Nigeria: Fulani Jihadists Kill 45 Christian Farmers in ‘Barbaric’ Attack

A woman cries while trying to console a woman who lost her husband during the funeral service for people killed during clashes between cattle herders and farmers, on January 11, 2018, in Ibrahim Babangida Square in the Benue state capital Makurdi. Violence between the mainly Muslim Fulani herdsmen and Christian …

Jihadist Fulani terrorists killed at least 45 largely Christian Tiv farmers in central Nigeria’s Nasarawa state in recent days, Nigerian President Muhammadu Buhari confirmed Tuesday.

Buhari’s spokesman issued a statement on his behalf on December 21 expressing the president’s “grief over the heart-wrenching murder of 45 farmers and scores injured following renewed hostilities in … Nasarawa State.”

Armed Fulani herdsmen launched attacks on Nasarawa farmers of the Tiv ethnic group from December 17 through December 19. The violence ensued over the recent killing of a Fulani kinsman in Nasarawa, which the cattle herders blamed on local Tiv farmers, according to Agence France-Presse (AFP).

Buhari denounced the 48 hours of bloodshed as “senseless and barbaric” in his statement Tuesday. He said his administration would “leave no stone unturned” in bringing the perpetrators “to justice.”

President Buhari is himself a member of the Fulani ethnic group and a Muslim. Observers of Nigeria’s worsening Fulani militant crisis have criticized Buhari for his failure to meaningfully curb the largely Muslim group’s attacks on predominantly Christian farmers.

“In 2015, President Muhammadu Buhari .. came to power, and the situation went from bad to worse,” Salihu Musa Umar — the founder of Africa’s Farmers and Herders Initiative for Peace and Development — told AFP on April 28.

“Many farmers have accused Buhari’s government of bias – or worse, of stoking the violence for political gain,” the news agency noted at the time.

Nigerian President Muhammadu Buhari (R) addresses the audience following his re-election, after Nigeria's Independent National Electoral Commission presented his certificate of election on February 27, 2019, in Abuja. - Muhammadu Buhari was on February 27 re-elected Nigeria's president after a delayed poll that angered voters and raised political temperatures, but the opposition immediately vowed to challenge the "sham" result in court. (Photo by Kola SULAIMON / AFP) (Photo credit should read KOLA SULAIMON/AFP via Getty Images)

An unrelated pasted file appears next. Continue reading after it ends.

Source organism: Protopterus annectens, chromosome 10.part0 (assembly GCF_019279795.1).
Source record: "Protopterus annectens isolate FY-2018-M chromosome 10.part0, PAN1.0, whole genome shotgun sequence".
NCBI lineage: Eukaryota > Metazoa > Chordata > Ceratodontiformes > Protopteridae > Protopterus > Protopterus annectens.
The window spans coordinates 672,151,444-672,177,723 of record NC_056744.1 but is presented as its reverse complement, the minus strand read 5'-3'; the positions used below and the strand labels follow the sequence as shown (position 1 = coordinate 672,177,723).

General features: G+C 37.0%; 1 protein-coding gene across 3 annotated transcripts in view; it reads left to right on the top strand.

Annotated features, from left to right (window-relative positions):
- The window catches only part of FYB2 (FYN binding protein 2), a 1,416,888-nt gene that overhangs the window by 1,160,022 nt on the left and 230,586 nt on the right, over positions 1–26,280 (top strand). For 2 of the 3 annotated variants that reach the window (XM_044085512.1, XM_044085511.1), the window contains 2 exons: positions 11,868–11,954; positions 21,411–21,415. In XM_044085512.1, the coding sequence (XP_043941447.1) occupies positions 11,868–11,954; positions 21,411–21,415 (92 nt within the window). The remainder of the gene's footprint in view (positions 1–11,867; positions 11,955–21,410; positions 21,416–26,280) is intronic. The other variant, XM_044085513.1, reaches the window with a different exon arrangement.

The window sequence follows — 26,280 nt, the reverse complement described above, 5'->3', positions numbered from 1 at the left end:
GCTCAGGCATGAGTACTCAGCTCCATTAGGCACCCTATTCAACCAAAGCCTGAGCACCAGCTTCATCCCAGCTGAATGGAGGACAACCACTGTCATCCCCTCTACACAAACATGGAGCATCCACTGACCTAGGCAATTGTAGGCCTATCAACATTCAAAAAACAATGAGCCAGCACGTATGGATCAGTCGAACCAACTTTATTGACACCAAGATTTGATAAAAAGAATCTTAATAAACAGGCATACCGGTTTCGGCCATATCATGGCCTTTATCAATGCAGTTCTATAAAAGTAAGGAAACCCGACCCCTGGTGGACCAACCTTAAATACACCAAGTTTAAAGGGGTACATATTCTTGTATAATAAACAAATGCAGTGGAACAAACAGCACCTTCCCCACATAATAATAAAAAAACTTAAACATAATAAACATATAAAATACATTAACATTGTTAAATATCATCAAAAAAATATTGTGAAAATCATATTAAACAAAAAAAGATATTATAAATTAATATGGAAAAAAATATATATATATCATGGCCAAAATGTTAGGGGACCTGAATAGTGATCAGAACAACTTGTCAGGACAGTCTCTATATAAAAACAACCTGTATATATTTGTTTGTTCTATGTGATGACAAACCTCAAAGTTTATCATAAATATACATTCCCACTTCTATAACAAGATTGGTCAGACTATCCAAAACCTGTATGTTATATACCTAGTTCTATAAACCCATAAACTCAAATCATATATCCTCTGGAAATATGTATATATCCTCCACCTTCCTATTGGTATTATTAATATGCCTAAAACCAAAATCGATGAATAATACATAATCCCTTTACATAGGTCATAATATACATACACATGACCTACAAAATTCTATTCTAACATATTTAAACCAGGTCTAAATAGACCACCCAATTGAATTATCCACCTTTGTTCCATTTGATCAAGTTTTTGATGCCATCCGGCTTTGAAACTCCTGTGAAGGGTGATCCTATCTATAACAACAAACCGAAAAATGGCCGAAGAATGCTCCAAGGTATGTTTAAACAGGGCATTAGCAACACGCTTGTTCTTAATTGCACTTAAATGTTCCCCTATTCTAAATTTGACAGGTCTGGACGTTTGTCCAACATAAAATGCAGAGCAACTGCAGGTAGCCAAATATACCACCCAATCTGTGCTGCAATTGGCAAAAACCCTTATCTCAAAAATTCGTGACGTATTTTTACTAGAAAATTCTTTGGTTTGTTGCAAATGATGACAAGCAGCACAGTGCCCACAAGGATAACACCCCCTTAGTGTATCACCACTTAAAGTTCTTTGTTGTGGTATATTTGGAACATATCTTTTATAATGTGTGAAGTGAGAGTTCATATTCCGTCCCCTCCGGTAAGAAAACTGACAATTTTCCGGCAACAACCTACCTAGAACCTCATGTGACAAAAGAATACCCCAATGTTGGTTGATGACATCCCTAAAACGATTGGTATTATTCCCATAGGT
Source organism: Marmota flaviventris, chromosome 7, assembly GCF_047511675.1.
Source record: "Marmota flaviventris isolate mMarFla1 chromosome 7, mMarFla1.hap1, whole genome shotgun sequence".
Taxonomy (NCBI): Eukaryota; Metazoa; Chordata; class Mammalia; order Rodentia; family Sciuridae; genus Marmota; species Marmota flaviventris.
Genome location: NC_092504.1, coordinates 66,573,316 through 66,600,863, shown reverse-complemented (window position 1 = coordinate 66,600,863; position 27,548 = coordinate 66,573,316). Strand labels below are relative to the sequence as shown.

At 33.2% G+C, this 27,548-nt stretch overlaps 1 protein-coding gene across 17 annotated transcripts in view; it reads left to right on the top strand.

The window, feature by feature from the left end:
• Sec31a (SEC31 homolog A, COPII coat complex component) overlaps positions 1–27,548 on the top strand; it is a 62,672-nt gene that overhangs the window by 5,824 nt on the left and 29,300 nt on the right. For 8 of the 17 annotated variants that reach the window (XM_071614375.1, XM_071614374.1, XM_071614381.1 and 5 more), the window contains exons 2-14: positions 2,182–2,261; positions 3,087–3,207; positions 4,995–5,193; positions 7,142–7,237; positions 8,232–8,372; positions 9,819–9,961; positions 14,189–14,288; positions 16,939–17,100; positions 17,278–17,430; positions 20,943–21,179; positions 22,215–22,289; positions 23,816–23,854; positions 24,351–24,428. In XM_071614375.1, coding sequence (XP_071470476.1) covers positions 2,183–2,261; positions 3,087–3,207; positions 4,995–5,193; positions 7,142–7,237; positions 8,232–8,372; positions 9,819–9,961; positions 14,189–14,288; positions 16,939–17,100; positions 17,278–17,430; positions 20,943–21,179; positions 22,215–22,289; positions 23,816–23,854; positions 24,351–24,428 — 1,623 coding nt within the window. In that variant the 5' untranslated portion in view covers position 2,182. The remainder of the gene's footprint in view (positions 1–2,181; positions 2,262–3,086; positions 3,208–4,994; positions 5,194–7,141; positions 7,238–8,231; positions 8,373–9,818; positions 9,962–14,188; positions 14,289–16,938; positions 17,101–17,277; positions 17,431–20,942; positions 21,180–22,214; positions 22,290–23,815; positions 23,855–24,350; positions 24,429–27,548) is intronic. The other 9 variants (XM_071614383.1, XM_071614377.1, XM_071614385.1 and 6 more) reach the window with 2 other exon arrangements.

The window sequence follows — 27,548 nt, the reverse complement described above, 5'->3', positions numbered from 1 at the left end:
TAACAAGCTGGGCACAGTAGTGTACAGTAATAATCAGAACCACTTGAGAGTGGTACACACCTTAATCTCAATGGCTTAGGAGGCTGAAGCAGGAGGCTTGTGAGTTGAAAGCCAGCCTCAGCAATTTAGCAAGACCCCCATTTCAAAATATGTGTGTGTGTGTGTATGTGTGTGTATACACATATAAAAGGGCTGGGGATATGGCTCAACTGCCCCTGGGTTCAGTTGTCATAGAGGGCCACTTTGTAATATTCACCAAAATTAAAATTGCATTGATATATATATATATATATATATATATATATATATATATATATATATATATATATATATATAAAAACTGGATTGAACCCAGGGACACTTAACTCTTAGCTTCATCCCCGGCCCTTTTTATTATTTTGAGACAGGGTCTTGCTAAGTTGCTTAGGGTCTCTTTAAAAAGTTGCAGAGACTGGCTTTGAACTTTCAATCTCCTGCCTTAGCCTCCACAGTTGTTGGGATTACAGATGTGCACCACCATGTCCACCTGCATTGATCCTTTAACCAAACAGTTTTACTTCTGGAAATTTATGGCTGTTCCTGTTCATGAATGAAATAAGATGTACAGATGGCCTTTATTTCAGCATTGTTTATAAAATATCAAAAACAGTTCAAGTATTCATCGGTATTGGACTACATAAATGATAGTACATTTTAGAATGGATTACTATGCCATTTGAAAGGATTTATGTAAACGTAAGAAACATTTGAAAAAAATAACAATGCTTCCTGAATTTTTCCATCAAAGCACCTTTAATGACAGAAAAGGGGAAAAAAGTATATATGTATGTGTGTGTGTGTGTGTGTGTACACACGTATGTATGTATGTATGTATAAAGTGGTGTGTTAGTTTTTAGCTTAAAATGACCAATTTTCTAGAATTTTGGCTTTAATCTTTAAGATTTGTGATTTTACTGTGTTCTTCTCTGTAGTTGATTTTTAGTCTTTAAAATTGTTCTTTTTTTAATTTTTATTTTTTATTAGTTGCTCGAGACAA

Nigerian President Muhammadu Buhari (R) addresses the audience following his re-election on February 27, 2019, in Abuja. (Photo credit should read KOLA SULAIMON/AFP via Getty Images)

While ethnoreligious tension between Fulani nomads and other Nigerian agriculturalists has existed for centuries, poor management of the situation by Buhari’s government has allowed the conflict to reach a boiling point in recent months. Increased droughts across northern Nigeria have reportedly inspired Fulani herders to venture “further south into the farmers’ territory, creating one of the world’s deadliest conflicts, as both sides compete for scarce resources,” AFP detailed in late April.

“Nigeria’s Middle Belt has been struck this year by a spike in farmer-herder violence, which in 2018 was six times deadlier than the Boko Haram insurgency, killing more than 2,000 people,” the news agency reported, citing data from the International Crisis Group.

Violence arises most often when nomadic Fulani allow their livestock to illegally graze on Nigerian farmers’ land, which may be privately owned or owned by individual Nigerian states.

“When villagers try to turn the pastoralists away, violent altercations are common,” the Economist reported of the Fulani-farmer conflict on May 22.

“Cattle rustling, a common vice, adds to the volatility. Raids and reprisals sometimes lead to villages or nomadic encampments being burned, and herders or farmers killed,” the newspaper acknowledged.

“In April, for instance, 83 people died in what appears to have been fighting between locals and pastoralists in three villages in Zamfara state,” the publication recalled.

The U.S. State Department, under the administration of U.S. President Joe Biden, removed Nigeria from its list of countries with religious freedom concerns on November 17. The action came less than one year after the administration of former U.S. President Donald Trump added Nigeria to the list on December 7, 2020, for the first time. Then-U.S. Secretary of State Mike Pompeo designated Nigeria a country of concern under the U.S. International Religious Freedom Act of 1998 “for engaging systematic, ongoing, egregious religious freedom violations.”


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